Ian Nairn was a passionate and popular architectural critic from the ‘50s to the ‘70s. He championed urban oddness, quirkiness and surprise against town-planning blandness which he dubbed ‘subtopia’. He died from alcoholism in his early 50s.
His 1966 book Nairn’s London is now regarded as a classic. Maybe it’s time to revisit some of the places he cared about in South London, and see what’s become of them in the intervening 50 years.
Who would have thought that Addiscombe – modest, unpretentious Addiscombe – would contain a church as wonderfully weird as St. Mary Magdalene and St. Martin? (Which, for brevity, I will refer to simply as St. Mary Magdalene). But it does, and it attracted Ian Nairn’s attention back in the 1960s.
The architect was Edward Buckton Lamb, who in the 1850s and 1860s designed three eccentric neo-Gothic churches: Christ Church, West Hartlepool in 1854; St. Martin, Gospel Oak in 1865 (shown here);
and the Addiscombe church in 1868. All were commissioned by unconventional clients: at Christ Church, the West Hartlepool Dock and Railway Company; at Gospel Oak, a wealthy evangelical philanthropist. But Addiscombe was the most unusual of the lot: here, the guiding spirit was the Reverend Maxwell Macluff Ben Oliel.
Ben Oliel was a fascinating figure, a Jewish convert to Christianity who embraced Anglicanism, landed the post of curate at a church in Croydon, built up a personal following with his dazzling preaching, and in 1866 led his followers out of the Church of England to found their own independent evangelical congregation. The church in Canning Road was the result: Lamb was engaged to design it, and the money came from Ben Oliel’s wealthy brother-in-law. While this independent congregation survived, the church was named for St. Paul, but before long Ben Oliel had fallen out with his own followers. After the inevitable period of mutual recrimination during which the building stood empty, he sold it to the Church of England which promptly consecrated it as the Anglican church of St. Mary Magdalene.
Given his record of building deviant churches for unusual clients, Lamb has acquired a reputation as a “rogue architect”. In fact, much of his work, and many of his clients, were entirely conventional. But his three churches, and above all the Addiscombe church, are proof that although he knew how to play the respectable architectural game, he also had a gleeful hankering to ignore its rules and do his own thing.
The eccentricity of the Addiscombe church derives from two of Lamb’s great architectural obsessions: roofs, and timber. These obsessions figure at West Hartlepool and Gospel Oak, but it was at Addiscombe, which he completed just one year before his death, that he pushed them to the limit.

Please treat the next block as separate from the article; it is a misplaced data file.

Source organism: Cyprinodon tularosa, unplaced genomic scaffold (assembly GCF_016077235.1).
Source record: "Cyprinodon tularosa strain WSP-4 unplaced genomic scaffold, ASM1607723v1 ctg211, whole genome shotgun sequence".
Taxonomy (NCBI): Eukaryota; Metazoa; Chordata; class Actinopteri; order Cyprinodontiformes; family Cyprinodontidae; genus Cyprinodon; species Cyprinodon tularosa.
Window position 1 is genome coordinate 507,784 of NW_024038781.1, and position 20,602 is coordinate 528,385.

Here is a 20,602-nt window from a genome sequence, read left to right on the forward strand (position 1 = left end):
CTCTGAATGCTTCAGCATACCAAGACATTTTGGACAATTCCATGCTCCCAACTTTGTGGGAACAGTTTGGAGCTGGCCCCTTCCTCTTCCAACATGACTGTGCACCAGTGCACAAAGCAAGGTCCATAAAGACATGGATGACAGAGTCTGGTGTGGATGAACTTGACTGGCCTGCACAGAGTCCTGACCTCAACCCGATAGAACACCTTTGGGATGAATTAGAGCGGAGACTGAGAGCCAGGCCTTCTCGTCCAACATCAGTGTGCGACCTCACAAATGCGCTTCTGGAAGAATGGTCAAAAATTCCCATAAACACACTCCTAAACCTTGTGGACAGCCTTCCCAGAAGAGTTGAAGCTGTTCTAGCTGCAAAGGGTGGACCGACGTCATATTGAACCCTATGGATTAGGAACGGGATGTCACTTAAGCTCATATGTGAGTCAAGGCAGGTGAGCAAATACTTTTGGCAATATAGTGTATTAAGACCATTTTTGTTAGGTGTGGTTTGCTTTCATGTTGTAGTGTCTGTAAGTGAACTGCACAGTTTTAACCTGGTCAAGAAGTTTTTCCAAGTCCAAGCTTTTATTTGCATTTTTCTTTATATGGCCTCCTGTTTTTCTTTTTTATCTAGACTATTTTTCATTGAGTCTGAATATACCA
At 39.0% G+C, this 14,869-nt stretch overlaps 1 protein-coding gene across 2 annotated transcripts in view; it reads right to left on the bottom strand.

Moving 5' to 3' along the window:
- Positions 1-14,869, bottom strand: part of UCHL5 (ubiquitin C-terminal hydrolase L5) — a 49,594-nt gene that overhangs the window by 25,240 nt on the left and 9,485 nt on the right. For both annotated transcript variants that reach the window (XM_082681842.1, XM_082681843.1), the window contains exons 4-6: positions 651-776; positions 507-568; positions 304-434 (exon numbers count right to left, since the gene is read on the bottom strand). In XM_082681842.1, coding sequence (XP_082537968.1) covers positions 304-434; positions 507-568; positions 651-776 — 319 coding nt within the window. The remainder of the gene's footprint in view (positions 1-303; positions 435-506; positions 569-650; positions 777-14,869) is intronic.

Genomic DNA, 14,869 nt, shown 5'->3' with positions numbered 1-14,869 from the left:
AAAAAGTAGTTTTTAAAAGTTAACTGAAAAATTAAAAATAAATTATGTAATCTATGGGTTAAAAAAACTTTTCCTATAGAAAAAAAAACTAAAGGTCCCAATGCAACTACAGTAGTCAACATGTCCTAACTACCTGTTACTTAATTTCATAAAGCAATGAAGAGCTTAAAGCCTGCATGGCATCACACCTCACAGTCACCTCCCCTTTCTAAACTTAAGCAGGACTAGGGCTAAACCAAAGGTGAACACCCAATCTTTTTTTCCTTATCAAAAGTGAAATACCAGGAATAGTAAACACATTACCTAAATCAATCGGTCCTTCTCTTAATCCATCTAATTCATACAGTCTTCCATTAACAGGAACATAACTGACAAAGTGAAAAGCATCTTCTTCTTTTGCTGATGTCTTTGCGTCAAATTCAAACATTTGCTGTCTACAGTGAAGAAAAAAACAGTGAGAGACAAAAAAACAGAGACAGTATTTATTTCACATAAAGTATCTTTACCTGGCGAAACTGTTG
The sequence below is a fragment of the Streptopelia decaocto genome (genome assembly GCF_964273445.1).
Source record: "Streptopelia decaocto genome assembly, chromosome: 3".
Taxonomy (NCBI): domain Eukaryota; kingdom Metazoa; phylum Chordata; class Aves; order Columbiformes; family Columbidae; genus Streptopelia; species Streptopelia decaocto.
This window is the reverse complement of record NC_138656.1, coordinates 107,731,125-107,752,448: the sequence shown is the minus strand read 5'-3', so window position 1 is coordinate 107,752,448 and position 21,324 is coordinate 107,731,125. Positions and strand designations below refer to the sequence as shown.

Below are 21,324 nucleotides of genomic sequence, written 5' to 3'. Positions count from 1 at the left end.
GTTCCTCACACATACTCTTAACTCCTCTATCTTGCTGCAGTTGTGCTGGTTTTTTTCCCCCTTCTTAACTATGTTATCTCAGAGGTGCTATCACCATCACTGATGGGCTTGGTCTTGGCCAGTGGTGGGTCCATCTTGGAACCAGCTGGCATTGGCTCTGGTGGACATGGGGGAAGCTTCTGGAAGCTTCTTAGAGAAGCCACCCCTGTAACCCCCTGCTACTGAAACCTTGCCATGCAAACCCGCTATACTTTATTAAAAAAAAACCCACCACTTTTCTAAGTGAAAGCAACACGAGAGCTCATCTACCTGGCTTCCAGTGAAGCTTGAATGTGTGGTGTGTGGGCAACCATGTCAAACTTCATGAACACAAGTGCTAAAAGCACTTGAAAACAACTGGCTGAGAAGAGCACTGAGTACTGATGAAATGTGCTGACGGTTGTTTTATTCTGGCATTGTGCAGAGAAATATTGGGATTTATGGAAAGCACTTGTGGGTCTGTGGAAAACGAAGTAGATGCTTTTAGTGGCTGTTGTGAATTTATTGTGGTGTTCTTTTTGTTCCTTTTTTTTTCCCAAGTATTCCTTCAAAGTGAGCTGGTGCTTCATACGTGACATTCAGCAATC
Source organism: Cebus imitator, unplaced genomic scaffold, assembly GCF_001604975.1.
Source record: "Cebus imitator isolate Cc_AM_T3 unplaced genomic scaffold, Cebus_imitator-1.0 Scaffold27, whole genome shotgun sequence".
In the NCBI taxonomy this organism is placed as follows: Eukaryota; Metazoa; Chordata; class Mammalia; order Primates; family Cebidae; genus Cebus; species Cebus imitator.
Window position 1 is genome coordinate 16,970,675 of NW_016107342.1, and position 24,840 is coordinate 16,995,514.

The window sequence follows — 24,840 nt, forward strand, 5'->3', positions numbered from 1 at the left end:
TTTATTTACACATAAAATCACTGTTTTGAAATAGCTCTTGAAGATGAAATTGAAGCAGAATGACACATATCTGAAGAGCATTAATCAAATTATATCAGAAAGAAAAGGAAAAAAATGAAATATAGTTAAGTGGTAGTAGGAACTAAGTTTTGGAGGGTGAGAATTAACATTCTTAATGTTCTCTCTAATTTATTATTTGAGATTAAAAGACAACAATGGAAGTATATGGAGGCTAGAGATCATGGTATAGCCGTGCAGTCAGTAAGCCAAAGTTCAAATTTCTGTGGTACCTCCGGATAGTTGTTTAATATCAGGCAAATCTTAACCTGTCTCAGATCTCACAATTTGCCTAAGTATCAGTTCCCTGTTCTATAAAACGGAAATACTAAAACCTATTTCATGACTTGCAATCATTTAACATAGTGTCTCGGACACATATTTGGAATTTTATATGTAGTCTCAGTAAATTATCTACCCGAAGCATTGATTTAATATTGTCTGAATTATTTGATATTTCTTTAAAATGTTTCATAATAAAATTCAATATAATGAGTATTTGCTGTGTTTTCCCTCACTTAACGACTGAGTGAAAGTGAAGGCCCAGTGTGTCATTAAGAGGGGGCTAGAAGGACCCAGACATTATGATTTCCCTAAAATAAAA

In Nairn’s London in 1966, Ian Nairn had this to say:
“… (Lamb) was obsessed with a huge timber roof … what he was after was a colossal cruck construction with no walls at all … in the transepts there is open war … “.
Given that Nairn celebrated architectural boldness, and delighted in seeing rules successfully broken, I interpret terms like “obsession” and “open war” to signify praise, not horror.
And yet, just four years earlier, St. Mary Magdalene had been described in rather different terms:
“ … this east front … cannot be sufficient preparation for the nightmarish interior, a debauch of High Victorian inventiveness … purposefully composed cacophony … ruthless individualism … “.
This is from the 1962 Surrey volume in The Buildings of England series, written jointly by Nikolaus Pevsner and … Ian Nairn. In the ‘Foreword’ Pevsner briefly summarises their division of labour, but without clarifying which of them would have visited St. Mary Magdalene. However, judging from the language, I think it must have been Nairn. Pevsner’s entries are clipped and constrained, sometimes little more than lists of architectural features, whereas Nairn always seeks to convey an overall impression, his language expansive and florid. Phrases like “nightmarish interior” and “debauch” are definitely Nairnian rather than Pevsnerite. But, unlike the 1966 commentary, they hardly sound like praise.
It looks as if Nairn changed his mind about St. Mary Magdalene between 1962 and 1966, and shed his earlier nightmarish vision. If so, then he was right to do so. I’m backing 1966 Nairn against 1962 Nairn. I think St. Mary Magdalene is just great.
As 1966 Nairn says, there is a certain restraint in the relation of stone to wood at the west end, and in the apse at the east end.
But it all breaks loose across the nave and transepts where there is a glorious chaos of timberwork, magnificently gloomy, overwhelming, great beams leaping from far down near the floor to far up in the high roof, crossing and clashing with each other. But it is chaos with a purpose, because its effect in daytime is to draw the eye through the dark web of timbers to the lantern, a single, high, concentrated source of light poised above the centre of the church. As 1966 Nairn says:
“ … the timber lantern, the real centre of the church, looks down, unwinking, on it all … ”
This focus on a high, central point was a Lamb trademark, represented at West Hartlepool too by the lantern, and at Gospel Oak by the crossing. Whether Lamb intended this as an aesthetic effect, or whether it had some spiritual significance for him, I cannot say. But at the magnificently eccentric St. Mary Magdalene in Addiscombe, it’s rather wonderful.